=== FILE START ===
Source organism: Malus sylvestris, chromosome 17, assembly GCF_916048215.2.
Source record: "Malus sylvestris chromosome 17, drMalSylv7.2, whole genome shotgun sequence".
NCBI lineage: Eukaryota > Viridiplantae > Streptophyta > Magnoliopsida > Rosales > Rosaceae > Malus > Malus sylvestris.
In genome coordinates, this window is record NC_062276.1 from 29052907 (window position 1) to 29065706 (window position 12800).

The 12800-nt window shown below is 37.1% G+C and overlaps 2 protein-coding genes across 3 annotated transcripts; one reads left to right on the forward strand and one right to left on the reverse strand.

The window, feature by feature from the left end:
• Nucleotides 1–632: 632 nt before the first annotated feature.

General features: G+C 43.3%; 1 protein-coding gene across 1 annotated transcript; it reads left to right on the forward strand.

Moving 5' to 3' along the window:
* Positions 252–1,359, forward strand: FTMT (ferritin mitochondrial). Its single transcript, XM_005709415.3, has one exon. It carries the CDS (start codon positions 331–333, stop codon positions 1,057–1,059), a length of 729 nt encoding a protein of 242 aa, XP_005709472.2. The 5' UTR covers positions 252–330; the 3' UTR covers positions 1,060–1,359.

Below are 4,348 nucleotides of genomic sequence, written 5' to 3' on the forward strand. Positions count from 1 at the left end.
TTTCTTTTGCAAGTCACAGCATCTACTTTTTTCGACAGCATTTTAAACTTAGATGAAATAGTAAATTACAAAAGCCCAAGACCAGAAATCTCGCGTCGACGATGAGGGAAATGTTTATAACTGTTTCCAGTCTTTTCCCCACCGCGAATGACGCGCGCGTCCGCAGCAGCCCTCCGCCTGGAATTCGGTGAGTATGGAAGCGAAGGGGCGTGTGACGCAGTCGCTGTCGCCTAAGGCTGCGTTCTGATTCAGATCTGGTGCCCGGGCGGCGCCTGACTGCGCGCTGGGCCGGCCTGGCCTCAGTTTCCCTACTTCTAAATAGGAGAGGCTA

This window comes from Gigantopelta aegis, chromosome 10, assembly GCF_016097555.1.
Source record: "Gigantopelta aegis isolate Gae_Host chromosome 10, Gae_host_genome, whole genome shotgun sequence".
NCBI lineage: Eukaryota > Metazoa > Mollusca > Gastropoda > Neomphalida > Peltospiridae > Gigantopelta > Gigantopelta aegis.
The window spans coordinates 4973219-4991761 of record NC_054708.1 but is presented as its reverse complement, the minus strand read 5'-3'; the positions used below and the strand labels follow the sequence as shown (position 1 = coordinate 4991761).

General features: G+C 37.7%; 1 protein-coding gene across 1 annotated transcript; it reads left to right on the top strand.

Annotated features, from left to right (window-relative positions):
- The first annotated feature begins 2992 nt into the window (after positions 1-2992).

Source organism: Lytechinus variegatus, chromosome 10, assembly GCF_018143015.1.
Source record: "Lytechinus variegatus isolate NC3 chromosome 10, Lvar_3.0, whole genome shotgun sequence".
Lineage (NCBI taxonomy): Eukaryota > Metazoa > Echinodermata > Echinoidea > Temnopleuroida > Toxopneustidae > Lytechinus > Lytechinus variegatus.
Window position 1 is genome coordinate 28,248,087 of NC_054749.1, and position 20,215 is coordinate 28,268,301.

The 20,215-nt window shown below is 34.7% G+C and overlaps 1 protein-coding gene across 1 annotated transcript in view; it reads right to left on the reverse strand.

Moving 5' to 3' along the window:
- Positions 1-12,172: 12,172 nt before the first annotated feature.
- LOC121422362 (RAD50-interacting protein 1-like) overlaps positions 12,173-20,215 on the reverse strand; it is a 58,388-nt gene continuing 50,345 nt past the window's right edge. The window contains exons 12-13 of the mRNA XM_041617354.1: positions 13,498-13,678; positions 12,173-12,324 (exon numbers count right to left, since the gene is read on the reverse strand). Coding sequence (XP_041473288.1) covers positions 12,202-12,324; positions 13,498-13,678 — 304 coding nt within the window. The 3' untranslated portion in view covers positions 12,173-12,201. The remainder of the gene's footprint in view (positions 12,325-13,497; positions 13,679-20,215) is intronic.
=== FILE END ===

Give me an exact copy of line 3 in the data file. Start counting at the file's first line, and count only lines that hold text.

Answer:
NCBI lineage: Eukaryota > Viridiplantae > Streptophyta > Magnoliopsida > Rosales > Rosaceae > Malus > Malus sylvestris.